Celebrating UConn’s equal opportunity
(Editor’s note: UConn’s NCAA-record winning streak ended at 90 after a loss to Stanford on Dec. 30. This story reflects on what the Huskies accomplished when they matched the UCLA men’s run at 88.)
From January 30, 1971, to January 19, 1974, the UCLA men’s basketball team won 88 consecutive games. All these years later, the mark John Wooden’s teams put up remains the gold standard of college hoops streaks.
On Sunday, the top-ranked University of Connecticut women’s basketball team duplicated that number with a victory over No. 11 Ohio State at Madison Square Garden in New York. Geno Auriemma’s Huskies haven’t lost since the 2008 NCAA Final Four (Stanford 82-73), peeling off 88 in a row.
The comparisons between the two teams and their success are inevitable but such discussion, if not misguided, is at least unnecessary.
There’s a sense that UConn’s streak should be taken down a peg because it didn’t come against the same level of competition as UCLA’s 88-game run – men’s basketball having a deeper pool of quality teams. There’s another argument that the UConn women, if they get to 89 and beyond, will somehow be “surpassing” the UCLA men.
Neither argument is accurate. This shouldn’t be a contest. Both schools have plenty to be proud.
The best way to celebrate what UConn has accomplished is simply to appreciate it in a vacuum. These are two different sports with two different and two tremendous accomplishments.
UCLA’s place in history should remain secure and celebrated forever, no matter how many the UConn women go on to win. And UConn should stand with pride at their remarkable achievement.
One team shouldn’t knock down the other. Both should be lifted by the rarity of the feat.
If either of these things were somehow easy to do, someone else would’ve done it. The fact we went nearly three decades without any Division I college team coming close says as much.
In the 1990s, Indian Hills Community College in Ottuma, Iowa, won 89 consecutive games at the highest level of junior college ball. The fact it lost immediately after getting past the magical 88 ought to tell you how exhausting it was. And that didn’t come with an entire nation watching.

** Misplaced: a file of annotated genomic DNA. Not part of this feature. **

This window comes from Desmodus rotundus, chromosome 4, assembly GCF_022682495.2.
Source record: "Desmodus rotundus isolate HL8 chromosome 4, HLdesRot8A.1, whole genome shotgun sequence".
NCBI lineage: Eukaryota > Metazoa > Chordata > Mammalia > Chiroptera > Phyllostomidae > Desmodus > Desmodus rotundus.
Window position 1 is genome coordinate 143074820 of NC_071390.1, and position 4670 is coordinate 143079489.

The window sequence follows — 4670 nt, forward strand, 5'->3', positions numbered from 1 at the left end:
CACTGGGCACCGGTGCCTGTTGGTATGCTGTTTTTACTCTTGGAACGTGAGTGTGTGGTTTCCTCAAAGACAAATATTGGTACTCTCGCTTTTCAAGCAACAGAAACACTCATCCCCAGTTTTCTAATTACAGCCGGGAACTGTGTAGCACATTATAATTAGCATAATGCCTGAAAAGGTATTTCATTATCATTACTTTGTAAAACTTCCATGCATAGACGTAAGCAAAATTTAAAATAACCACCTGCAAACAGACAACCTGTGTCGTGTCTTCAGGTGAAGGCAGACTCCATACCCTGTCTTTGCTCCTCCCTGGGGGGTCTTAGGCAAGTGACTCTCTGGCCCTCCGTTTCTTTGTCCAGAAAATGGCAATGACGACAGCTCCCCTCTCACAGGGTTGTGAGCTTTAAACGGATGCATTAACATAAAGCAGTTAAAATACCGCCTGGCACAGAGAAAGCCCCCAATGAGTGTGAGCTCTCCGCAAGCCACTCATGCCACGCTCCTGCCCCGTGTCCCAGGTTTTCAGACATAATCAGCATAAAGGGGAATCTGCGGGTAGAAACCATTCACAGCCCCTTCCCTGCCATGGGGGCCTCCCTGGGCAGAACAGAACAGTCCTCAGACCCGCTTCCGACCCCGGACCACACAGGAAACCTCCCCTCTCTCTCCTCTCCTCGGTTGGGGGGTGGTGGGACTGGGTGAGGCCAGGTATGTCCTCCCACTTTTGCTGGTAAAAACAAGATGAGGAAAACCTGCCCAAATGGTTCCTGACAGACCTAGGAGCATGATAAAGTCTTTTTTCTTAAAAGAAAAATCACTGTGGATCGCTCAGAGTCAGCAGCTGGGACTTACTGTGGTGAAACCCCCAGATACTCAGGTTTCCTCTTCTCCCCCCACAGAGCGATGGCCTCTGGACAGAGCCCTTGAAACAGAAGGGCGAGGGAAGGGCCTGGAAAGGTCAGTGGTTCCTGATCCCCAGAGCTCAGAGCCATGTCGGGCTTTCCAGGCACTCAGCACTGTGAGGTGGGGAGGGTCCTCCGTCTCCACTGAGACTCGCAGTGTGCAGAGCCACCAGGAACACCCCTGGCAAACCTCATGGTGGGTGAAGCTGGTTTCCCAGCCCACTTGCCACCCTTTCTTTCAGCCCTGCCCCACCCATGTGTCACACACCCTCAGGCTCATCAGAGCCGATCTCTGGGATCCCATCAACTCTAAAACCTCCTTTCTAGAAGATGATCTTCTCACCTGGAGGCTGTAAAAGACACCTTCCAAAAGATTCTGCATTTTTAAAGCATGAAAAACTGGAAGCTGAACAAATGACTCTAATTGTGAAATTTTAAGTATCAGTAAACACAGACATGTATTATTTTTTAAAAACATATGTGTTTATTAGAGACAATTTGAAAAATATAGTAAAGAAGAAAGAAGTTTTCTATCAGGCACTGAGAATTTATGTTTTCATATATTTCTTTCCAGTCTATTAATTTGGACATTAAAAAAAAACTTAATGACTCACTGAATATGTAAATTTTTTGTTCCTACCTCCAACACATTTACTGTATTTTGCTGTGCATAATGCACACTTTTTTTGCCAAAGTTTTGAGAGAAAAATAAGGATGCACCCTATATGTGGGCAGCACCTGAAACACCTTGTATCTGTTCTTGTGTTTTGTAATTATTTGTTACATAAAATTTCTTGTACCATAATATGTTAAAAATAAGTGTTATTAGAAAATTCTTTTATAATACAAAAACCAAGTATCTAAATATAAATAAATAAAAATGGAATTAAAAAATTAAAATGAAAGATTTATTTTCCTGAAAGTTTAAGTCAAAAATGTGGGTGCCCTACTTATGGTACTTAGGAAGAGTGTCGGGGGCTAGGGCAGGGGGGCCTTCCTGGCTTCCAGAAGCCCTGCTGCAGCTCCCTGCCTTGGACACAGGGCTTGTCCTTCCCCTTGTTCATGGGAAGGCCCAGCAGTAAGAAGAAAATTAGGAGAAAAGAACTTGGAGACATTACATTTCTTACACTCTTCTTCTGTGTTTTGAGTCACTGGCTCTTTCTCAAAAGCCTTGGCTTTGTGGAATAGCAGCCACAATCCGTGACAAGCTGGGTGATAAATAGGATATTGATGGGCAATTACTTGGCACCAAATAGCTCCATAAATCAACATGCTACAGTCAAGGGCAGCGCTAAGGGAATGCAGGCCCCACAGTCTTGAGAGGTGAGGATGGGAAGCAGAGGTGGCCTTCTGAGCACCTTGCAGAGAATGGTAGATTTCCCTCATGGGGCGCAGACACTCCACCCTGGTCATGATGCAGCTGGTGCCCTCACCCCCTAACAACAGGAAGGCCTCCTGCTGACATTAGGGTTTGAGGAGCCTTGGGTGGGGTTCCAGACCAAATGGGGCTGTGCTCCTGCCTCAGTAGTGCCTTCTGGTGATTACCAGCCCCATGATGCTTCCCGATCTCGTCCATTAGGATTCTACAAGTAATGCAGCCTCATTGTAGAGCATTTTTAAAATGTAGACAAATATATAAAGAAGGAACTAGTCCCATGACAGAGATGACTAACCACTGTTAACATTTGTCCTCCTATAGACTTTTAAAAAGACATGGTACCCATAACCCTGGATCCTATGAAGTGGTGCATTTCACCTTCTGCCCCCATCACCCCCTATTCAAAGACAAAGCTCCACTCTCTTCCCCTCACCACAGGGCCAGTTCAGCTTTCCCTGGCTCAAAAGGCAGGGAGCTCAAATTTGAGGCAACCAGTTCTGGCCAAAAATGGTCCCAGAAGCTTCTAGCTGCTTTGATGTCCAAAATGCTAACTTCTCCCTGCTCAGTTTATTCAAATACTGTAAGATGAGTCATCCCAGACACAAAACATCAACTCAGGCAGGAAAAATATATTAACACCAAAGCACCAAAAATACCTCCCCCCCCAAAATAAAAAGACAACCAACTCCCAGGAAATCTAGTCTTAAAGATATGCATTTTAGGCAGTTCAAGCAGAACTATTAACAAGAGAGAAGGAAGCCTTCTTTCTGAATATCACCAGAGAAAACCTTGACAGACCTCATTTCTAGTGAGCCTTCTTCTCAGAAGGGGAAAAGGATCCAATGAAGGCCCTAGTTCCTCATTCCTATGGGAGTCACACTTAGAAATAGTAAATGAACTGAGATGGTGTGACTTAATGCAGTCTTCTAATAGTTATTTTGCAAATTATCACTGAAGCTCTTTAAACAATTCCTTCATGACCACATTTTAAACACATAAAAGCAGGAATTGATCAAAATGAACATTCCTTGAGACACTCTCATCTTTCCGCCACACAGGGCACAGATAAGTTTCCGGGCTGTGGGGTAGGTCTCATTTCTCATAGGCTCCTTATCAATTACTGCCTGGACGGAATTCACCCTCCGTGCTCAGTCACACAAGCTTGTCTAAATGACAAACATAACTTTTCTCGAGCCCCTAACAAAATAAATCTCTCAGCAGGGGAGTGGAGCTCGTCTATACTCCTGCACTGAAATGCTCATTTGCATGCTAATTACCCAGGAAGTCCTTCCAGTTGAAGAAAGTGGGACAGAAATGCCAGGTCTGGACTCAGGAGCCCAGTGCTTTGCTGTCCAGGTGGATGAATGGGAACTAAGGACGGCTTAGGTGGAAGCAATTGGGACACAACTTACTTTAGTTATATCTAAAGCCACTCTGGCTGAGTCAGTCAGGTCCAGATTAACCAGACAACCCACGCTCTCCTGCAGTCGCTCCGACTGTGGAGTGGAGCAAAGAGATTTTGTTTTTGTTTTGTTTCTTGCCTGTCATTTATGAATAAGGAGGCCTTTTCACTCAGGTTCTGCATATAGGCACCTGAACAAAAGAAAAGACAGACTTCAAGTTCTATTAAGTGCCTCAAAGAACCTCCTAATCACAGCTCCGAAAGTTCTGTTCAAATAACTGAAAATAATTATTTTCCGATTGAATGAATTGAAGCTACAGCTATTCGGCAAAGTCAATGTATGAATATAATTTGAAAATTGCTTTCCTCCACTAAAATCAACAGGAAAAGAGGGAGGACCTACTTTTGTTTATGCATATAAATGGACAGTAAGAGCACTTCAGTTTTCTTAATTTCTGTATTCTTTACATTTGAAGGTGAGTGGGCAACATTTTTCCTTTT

Auriemma, as you’d expect, has this figured out perfectly. He just wants to keep winning and ignore the outside buzz about what it means and whether it’s better and anything like that.
He has no idea how to answer the questions. He figures the players really don’t. UCLA is UCLA. UConn is UConn.
“[Sportswriter] Jack McCallum asked [players] if they knew anyone who played for UCLA,” Auriemma said. “They had no idea. So what kind of answers can they possibly give? What exactly does this mean in the great scheme of things? What kind of answers could they possibly give you where you would say, ‘Wow, that’s pretty thoughtful and insightful?’ ”
This is the ultimate example of letting on-the-court play do the talking.
“Obviously, we have an opportunity to do something that’s pretty significant in terms of the basketball world,” Auriemma said prior to Sunday’s game. “The basketball world views that number as a very significant number. There’s a number of different ways to view it, but it’s viewed as a very significant number.
“There’s going to be a lot of people in the building or watching television that are going to be intrigued, and it will mean different things to different people,” he continued. “If that game were to go our way, it will mean different things to different people. I’m sure that people will have their own take on how it means.”
Yes, women’s basketball has a clear division between haves and have-nots. UConn has the best talent and arguably the best coach (or one of them). Of those 88 games, they should’ve won most, if not all of them. There is no question there were some games during the run that Auriemma felt confident that his superior players would win easily.
And they did.
Women’s basketball has never been deep with quality teams. Tennessee and UConn have combined to win 15 of the 29 NCAA championships, including 12 of the last 16. It stands to reason there were fewer strong clubs in the early days of the sport, when only a handful of schools were committed to the sport and not as many girls grew up playing. No one won 88 consecutive then, though.
UConn can only play the teams on its schedule. Auriemma tries to play everyone – home, away, neutral site. It was Tennessee coach Pat Summitt who ended her program’s series with UConn, not Auriemma.
To win 88 consecutive games is a testament to mental focus. The upset tends to come at the most unlikely time, often to an unexpected team. It’s easy to get up for a big game. It’s difficult to get up for all the games.
UConn has done that. The players have been committed. The coach has been brilliant. The team keeps winning and winning and winning.
That’s what should be celebrated on Sunday – that they hit 88 consecutive victories against the Buckeyes.
Both UCLA and UConn’s accomplishments shouldn’t be debated. It’s not about what’s greater. It’s simply about greatness achieved.